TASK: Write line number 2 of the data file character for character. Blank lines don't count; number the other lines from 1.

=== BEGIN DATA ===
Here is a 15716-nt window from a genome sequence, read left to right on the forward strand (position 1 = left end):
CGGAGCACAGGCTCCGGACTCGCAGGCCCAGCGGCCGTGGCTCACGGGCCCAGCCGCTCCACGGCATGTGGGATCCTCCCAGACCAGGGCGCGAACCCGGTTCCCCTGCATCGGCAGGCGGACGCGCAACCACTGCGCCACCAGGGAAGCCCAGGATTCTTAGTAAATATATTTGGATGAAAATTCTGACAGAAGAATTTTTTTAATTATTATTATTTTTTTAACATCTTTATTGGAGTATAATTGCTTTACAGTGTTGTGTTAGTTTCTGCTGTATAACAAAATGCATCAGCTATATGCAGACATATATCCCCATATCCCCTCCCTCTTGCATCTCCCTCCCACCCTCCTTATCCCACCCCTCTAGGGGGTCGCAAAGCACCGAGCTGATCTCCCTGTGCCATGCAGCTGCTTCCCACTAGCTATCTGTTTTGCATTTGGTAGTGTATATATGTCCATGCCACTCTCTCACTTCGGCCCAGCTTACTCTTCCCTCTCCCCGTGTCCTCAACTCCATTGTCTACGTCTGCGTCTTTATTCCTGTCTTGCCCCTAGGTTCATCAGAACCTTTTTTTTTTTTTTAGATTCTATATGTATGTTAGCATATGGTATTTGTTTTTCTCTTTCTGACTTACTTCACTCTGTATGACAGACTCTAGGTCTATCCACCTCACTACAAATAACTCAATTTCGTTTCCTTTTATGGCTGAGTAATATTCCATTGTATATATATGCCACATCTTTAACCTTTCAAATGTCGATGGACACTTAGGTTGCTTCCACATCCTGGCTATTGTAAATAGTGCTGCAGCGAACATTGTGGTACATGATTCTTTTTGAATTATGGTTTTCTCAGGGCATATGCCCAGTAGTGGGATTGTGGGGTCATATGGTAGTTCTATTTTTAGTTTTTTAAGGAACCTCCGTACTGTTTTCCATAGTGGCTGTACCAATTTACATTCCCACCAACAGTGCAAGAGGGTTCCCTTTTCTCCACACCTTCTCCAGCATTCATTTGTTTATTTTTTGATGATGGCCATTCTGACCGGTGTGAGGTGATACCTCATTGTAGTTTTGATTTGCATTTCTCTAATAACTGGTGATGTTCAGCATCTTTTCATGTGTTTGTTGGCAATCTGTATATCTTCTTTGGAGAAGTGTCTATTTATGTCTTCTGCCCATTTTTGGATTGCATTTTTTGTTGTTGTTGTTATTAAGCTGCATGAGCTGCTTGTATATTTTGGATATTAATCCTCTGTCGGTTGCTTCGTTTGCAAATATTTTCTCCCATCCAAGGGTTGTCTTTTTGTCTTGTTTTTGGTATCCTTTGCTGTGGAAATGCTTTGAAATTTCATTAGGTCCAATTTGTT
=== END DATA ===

CGGAGCACAGGCTCCGGACTCGCAGGCCCAGCGGCCGTGGCTCACGGGCCCAGCCGCTCCACGGCATGTGGGATCCTCCCAGACCAGGGCGCGAACCCGGTTCCCCTGCATCGGCAGGCGGACGCGCAACCACTGCGCCACCAGGGAAGCCCAGGATTCTTAGTAAATATATTTGGATGAAAATTCTGACAGAAGAATTTTTTTAATTATTATTATTTTTTTAACATCTTTATTGGAGTATAATTGCTTTACAGTGTTGTGTTAGTTTCTGCTGTATAACAAAATGCATCAGCTATATGCAGACATATATCCCCATATCCCCTCCCTCTTGCATCTCCCTCCCACCCTCCTTATCCCACCCCTCTAGGGGGTCGCAAAGCACCGAGCTGATCTCCCTGTGCCATGCAGCTGCTTCCCACTAGCTATCTGTTTTGCATTTGGTAGTGTATATATGTCCATGCCACTCTCTCACTTCGGCCCAGCTTACTCTTCCCTCTCCCCGTGTCCTCAACTCCATTGTCTACGTCTGCGTCTTTATTCCTGTCTTGCCCCTAGGTTCATCAGAACCTTTTTTTTTTTTTTAGATTCTATATGTATGTTAGCATATGGTATTTGTTTTTCTCTTTCTGACTTACTTCACTCTGTATGACAGACTCTAGGTCTATCCACCTCACTACAAATAACTCAATTTCGTTTCCTTTTATGGCTGAGTAATATTCCATTGTATATATATGCCACATCTTTAACCTTTCAAATGTCGATGGACACTTAGGTTGCTTCCACATCCTGGCTATTGTAAATAGTGCTGCAGCGAACATTGTGGTACATGATTCTTTTTGAATTATGGTTTTCTCAGGGCATATGCCCAGTAGTGGGATTGTGGGGTCATATGGTAGTTCTATTTTTAGTTTTTTAAGGAACCTCCGTACTGTTTTCCATAGTGGCTGTACCAATTTACATTCCCACCAACAGTGCAAGAGGGTTCCCTTTTCTCCACACCTTCTCCAGCATTCATTTGTTTATTTTTTGATGATGGCCATTCTGACCGGTGTGAGGTGATACCTCATTGTAGTTTTGATTTGCATTTCTCTAATAACTGGTGATGTTCAGCATCTTTTCATGTGTTTGTTGGCAATCTGTATATCTTCTTTGGAGAAGTGTCTATTTATGTCTTCTGCCCATTTTTGGATTGCATTTTTTGTTGTTGTTGTTATTAAGCTGCATGAGCTGCTTGTATATTTTGGATATTAATCCTCTGTCGGTTGCTTCGTTTGCAAATATTTTCTCCCATCCAAGGGTTGTCTTTTTGTCTTGTTTTTGGTATCCTTTGCTGTGGAAATGCTTTGAAATTTCATTAGGTCCAATTTGTT